>
    > so february is ending today on a friday. So in the last 2 boxes of the
    > 5. week i need to show march 1 and 2 and the same in the front...
    >
    > I have this Month class. Which contains all the dates for a given month,
    > as well as references to the next and previous months....
    >
    > there must be some kind of pattern im not getting bevause i keep
    > slamming my head against the wall on this....
    >
    > anyone who have a quuck solution???
    >
    > thanks!!
    >
    > mikkel


    Here's one for fun. I'm pretty sure you don't want to use this (for
    all I know, you might be laughed out of the room :), but it
    demonstrates some methods...

    require 'enumerator'
    o = (t = Date.today).wday
    c = (-1..1).inject([]) {|a, i| a << (t.month + i)}.map {|i|
    1..Date.new( t.year, i, -1 ).day}.map {|i| i.to_a}
    o.times {c[1].unshift c[0].pop}
    c[1..2].flatten.slice(0..35).compact.each_slice(7) {|i| p i}

    You'd have to tidy up the output of course (using #join or whatever).
    Also, as you can see, 5 weeks doesn't necessarily cover a month. In
    March's calendar for 2008, there are 6 days out of February.

    Todd
    Todd Benson, Mar 1, 2008
    #3
  4. Mikkel Bruun

    Todd Benson Guest

    On Sat, Mar 1, 2008 at 1:51 AM, Todd Benson <> wrote:
    > On Fri, Feb 29, 2008 at 4:30 PM, Mikkel Bruun <> wrote:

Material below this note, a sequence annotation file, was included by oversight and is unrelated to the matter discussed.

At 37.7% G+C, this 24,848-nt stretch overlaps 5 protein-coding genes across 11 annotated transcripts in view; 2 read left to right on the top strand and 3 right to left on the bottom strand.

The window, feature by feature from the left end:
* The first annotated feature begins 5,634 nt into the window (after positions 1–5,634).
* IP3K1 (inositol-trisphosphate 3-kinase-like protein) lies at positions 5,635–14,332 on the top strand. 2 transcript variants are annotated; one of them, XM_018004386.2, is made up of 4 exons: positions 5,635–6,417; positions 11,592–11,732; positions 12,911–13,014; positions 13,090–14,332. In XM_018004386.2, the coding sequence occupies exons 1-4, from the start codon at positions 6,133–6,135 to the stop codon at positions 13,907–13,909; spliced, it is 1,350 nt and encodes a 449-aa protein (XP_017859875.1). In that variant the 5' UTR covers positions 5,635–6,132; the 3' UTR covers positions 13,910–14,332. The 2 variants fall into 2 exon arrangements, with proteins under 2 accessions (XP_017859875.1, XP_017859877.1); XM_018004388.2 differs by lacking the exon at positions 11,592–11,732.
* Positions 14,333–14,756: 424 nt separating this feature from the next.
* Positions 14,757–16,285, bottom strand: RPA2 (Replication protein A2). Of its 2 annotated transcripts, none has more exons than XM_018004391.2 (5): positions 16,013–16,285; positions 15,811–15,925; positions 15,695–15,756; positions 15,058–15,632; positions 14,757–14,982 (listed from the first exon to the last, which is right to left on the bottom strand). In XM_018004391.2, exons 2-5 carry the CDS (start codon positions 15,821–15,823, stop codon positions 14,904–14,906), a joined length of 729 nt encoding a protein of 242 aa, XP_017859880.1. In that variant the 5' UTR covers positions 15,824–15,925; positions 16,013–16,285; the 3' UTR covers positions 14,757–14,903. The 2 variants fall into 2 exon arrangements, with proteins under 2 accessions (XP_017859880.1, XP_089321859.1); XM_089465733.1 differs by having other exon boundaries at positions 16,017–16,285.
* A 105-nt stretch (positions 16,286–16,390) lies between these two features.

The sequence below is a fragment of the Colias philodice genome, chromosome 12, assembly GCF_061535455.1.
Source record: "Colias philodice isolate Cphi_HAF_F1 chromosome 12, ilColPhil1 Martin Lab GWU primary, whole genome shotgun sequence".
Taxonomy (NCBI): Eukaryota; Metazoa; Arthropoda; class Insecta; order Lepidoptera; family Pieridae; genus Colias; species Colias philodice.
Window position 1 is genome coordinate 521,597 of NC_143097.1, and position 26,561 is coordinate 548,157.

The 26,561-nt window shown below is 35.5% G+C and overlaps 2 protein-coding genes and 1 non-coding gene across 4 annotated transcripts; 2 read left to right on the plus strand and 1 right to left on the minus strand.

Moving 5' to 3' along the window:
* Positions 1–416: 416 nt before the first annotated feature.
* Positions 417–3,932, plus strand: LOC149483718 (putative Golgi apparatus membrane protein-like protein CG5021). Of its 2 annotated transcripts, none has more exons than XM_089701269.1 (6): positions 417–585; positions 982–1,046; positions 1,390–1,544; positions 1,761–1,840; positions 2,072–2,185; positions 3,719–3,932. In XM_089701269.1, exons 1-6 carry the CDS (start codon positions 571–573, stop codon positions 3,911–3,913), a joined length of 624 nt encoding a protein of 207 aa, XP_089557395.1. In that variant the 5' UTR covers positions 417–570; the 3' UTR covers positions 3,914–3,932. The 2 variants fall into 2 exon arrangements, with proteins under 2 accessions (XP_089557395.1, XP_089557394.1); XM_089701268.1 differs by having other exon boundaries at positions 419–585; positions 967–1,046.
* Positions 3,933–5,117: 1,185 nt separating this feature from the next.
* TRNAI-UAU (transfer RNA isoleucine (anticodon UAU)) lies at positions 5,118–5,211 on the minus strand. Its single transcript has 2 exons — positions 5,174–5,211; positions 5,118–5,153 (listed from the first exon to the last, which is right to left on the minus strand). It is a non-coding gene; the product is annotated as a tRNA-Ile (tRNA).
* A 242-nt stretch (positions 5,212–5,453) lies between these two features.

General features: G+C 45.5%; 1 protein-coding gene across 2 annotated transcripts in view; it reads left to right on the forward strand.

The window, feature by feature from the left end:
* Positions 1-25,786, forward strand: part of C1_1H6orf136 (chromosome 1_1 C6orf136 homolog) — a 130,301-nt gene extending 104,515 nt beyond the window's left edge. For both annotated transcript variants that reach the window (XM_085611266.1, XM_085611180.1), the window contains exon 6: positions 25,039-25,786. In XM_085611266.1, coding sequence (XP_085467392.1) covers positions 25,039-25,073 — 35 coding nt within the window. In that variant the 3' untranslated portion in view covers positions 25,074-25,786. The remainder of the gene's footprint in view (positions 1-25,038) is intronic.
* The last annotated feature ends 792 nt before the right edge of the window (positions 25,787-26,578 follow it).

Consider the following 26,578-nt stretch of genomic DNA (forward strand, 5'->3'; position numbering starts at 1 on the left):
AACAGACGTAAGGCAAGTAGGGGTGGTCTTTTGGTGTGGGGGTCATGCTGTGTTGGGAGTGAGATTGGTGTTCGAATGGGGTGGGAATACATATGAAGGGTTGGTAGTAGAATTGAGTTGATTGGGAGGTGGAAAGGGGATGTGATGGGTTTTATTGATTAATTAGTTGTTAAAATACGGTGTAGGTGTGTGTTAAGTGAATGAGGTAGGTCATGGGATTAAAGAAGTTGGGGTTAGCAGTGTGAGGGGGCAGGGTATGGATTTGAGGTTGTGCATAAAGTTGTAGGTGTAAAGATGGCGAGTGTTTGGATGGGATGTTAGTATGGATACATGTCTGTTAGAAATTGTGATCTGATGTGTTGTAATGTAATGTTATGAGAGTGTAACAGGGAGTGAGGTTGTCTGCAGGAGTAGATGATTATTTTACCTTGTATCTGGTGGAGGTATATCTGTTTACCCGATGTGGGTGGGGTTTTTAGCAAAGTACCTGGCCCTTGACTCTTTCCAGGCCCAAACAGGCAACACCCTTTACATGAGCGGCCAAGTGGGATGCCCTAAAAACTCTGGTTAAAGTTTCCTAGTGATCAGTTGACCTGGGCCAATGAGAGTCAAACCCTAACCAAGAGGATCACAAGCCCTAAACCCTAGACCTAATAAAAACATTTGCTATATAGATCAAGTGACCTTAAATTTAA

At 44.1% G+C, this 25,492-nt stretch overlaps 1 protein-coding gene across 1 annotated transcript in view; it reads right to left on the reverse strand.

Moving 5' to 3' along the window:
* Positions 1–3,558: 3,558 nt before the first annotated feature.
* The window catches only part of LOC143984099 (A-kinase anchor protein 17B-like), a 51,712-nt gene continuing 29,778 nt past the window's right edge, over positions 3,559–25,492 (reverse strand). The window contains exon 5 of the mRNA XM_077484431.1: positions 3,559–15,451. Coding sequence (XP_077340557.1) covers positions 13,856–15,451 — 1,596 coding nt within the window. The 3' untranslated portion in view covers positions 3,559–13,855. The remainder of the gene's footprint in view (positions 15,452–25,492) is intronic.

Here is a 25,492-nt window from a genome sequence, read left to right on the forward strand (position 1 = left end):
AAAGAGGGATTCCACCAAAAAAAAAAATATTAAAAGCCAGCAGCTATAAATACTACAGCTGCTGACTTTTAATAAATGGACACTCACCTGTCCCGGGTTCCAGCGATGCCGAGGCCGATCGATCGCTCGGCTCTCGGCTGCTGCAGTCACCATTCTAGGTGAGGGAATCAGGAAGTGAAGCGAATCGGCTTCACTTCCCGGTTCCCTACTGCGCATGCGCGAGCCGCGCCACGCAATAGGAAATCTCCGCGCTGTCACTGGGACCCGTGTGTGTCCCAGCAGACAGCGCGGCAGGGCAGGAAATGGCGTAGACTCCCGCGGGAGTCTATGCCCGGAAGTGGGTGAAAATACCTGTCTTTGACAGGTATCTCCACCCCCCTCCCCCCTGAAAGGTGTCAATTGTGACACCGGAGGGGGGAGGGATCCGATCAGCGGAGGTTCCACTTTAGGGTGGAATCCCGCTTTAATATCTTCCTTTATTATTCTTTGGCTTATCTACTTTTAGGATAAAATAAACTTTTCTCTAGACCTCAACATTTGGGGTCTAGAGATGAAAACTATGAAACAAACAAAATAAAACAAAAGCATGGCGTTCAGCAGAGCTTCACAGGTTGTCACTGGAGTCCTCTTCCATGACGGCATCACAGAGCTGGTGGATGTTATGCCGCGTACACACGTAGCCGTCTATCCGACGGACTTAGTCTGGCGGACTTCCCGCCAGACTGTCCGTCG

> > anyone who have a quuck solution???
    > >
    > > thanks!!
    > >
    > > mikkel

    >
    > Here's one for fun. I'm pretty sure you don't want to use this (for
    > all I know, you might be laughed out of the room :), but it
    > demonstrates some methods...


    [snip beginning code]

    > c = (-1..1).inject([]) {|a, i| a << (t.month + i)}.map {|i|
    > 1..Date.new( t.year, i, -1 ).day}.map {|i| i.to_a}


    That is supposed to be one line, just so you know, if your reader
    didn't pick it up right.

    Todd
    Todd Benson, Mar 1, 2008
    #4
  5. Mikkel Bruun

    Mikkel Bruun Guest

    Todd Benson wrote:
    > On Fri, Feb 29, 2008 at 4:30 PM, Mikkel Bruun <>
    > wrote:
    >> 5. week i need to show march 1 and 2 and the same in the front...
    >>
    >> mikkel

    >
    > Here's one for fun. I'm pretty sure you don't want to use this (for
    > all I know, you might be laughed out of the room :), but it
    > demonstrates some methods...
    >

    woot, it actually works....

    ive been doing ruby since 2000 but i cant undestand what the h*ll going
    on there....

    can you give me a walkthrough or a more humane rewrite ;-)

    --
    Posted via http://www.ruby-forum.com/.
    Mikkel Bruun, Mar 1, 2008
    #5
  6. Mikkel Bruun

    Todd Benson Guest

    On Sat, Mar 1, 2008 at 2:34 AM, Mikkel Bruun <> wrote:
    > Todd Benson wrote:
    > > On Fri, Feb 29, 2008 at 4:30 PM, Mikkel Bruun <>
    > > wrote:

    >
    > >> 5. week i need to show march 1 and 2 and the same in the front...
    > >>

    >
    > >> mikkel

    > >